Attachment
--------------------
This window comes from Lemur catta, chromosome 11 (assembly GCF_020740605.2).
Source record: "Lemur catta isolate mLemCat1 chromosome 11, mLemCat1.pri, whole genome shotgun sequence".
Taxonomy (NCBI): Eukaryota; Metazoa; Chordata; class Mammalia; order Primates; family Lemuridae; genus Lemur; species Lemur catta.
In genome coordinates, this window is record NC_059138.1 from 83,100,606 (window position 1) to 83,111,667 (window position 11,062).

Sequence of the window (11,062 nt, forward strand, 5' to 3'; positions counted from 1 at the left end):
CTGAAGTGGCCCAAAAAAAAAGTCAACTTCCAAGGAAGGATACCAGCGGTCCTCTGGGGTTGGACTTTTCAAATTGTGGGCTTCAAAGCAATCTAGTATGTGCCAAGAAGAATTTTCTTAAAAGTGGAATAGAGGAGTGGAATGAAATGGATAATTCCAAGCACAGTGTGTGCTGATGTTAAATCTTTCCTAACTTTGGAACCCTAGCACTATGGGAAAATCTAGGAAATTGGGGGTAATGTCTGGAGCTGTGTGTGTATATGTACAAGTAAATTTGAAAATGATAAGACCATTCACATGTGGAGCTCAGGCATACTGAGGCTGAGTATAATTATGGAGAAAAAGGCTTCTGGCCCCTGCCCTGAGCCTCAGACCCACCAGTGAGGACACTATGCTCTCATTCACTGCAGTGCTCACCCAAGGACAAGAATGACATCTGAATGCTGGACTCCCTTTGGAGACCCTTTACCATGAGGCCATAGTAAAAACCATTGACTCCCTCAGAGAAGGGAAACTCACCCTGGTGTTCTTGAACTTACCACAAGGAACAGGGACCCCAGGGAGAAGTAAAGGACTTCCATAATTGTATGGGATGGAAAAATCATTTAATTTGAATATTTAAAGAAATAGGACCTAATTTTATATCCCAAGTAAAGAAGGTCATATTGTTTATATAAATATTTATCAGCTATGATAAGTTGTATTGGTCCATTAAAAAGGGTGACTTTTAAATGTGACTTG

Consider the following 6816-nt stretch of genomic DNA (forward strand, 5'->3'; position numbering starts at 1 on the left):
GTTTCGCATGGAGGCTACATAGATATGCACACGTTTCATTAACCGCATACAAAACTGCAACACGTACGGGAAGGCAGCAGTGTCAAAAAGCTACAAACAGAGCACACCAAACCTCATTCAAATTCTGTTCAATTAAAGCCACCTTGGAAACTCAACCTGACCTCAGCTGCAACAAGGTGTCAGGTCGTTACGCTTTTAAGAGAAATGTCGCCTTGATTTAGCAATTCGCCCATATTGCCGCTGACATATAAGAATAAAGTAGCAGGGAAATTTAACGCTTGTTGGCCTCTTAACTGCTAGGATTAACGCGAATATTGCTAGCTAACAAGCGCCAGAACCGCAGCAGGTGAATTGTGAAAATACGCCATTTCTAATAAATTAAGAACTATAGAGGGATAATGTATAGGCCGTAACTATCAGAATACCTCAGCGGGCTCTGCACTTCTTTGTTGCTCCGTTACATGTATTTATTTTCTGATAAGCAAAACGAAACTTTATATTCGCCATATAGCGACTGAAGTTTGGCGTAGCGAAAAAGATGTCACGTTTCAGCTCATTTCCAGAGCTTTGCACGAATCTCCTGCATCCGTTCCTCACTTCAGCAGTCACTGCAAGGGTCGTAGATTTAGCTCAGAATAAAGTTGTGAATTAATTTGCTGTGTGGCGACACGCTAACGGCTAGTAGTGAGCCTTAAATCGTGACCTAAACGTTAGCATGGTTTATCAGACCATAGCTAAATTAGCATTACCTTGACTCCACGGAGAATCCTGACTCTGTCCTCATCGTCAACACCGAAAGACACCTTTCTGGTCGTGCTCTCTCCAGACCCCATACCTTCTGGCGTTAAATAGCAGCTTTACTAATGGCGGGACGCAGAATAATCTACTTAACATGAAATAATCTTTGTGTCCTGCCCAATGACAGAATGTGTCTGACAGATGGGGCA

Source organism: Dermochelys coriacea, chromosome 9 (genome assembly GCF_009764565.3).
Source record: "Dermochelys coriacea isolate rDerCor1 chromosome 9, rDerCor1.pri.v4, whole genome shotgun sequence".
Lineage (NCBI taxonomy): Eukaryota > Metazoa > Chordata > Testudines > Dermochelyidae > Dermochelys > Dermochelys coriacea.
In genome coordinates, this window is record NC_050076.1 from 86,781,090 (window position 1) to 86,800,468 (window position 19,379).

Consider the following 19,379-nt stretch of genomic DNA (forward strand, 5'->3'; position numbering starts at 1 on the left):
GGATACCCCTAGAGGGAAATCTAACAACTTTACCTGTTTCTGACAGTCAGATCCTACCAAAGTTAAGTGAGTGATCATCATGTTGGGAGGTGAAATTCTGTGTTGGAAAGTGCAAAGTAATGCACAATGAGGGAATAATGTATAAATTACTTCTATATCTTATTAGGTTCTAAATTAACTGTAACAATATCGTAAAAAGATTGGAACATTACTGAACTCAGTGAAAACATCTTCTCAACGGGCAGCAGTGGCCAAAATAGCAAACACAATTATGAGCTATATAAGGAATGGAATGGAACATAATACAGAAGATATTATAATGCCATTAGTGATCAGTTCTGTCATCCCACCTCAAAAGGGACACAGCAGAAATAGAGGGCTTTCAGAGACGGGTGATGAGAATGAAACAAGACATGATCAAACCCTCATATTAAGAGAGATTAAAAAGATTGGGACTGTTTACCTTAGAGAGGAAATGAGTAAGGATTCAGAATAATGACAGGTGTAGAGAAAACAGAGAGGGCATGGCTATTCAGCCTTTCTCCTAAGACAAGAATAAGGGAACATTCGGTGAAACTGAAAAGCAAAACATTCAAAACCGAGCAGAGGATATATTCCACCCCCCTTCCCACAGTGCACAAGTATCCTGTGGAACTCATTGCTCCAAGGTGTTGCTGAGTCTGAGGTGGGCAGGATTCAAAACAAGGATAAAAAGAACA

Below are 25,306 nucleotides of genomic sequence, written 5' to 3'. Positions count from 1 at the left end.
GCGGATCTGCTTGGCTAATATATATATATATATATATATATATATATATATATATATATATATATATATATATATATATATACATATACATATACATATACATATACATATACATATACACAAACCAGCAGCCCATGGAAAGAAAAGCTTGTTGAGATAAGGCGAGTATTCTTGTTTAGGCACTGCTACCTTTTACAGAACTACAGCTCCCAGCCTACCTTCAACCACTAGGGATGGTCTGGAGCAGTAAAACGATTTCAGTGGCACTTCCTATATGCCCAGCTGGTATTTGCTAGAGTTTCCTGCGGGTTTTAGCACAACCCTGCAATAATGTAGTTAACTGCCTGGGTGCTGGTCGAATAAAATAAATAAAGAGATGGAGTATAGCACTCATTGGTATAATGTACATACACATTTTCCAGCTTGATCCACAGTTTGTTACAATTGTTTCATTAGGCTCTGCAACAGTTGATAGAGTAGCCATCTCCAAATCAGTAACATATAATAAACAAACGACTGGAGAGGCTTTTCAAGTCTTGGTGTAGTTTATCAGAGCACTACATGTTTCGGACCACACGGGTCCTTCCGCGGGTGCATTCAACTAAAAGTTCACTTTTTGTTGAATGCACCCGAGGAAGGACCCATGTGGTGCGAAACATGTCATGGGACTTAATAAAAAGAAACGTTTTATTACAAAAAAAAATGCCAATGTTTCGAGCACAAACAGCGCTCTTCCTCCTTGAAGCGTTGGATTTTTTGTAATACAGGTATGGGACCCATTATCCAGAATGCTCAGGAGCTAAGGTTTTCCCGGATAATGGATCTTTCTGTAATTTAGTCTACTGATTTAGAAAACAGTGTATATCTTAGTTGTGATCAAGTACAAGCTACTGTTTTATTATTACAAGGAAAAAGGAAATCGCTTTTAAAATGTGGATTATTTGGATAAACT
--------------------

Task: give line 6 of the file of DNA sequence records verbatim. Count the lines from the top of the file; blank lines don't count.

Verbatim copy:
CTGAAGTGGCCCAAAAAAAAAGTCAACTTCCAAGGAAGGATACCAGCGGTCCTCTGGGGTTGGACTTTTCAAATTGTGGGCTTCAAAGCAATCTAGTATGTGCCAAGAAGAATTTTCTTAAAAGTGGAATAGAGGAGTGGAATGAAATGGATAATTCCAAGCACAGTGTGTGCTGATGTTAAATCTTTCCTAACTTTGGAACCCTAGCACTATGGGAAAATCTAGGAAATTGGGGGTAATGTCTGGAGCTGTGTGTGTATATGTACAAGTAAATTTGAAAATGATAAGACCATTCACATGTGGAGCTCAGGCATACTGAGGCTGAGTATAATTATGGAGAAAAAGGCTTCTGGCCCCTGCCCTGAGCCTCAGACCCACCAGTGAGGACACTATGCTCTCATTCACTGCAGTGCTCACCCAAGGACAAGAATGACATCTGAATGCTGGACTCCCTTTGGAGACCCTTTACCATGAGGCCATAGTAAAAACCATTGACTCCCTCAGAGAAGGGAAACTCACCCTGGTGTTCTTGAACTTACCACAAGGAACAGGGACCCCAGGGAGAAGTAAAGGACTTCCATAATTGTATGGGATGGAAAAATCATTTAATTTGAATATTTAAAGAAATAGGACCTAATTTTATATCCCAAGTAAAGAAGGTCATATTGTTTATATAAATATTTATCAGCTATGATAAGTTGTATTGGTCCATTAAAAAGGGTGACTTTTAAATGTGACTTG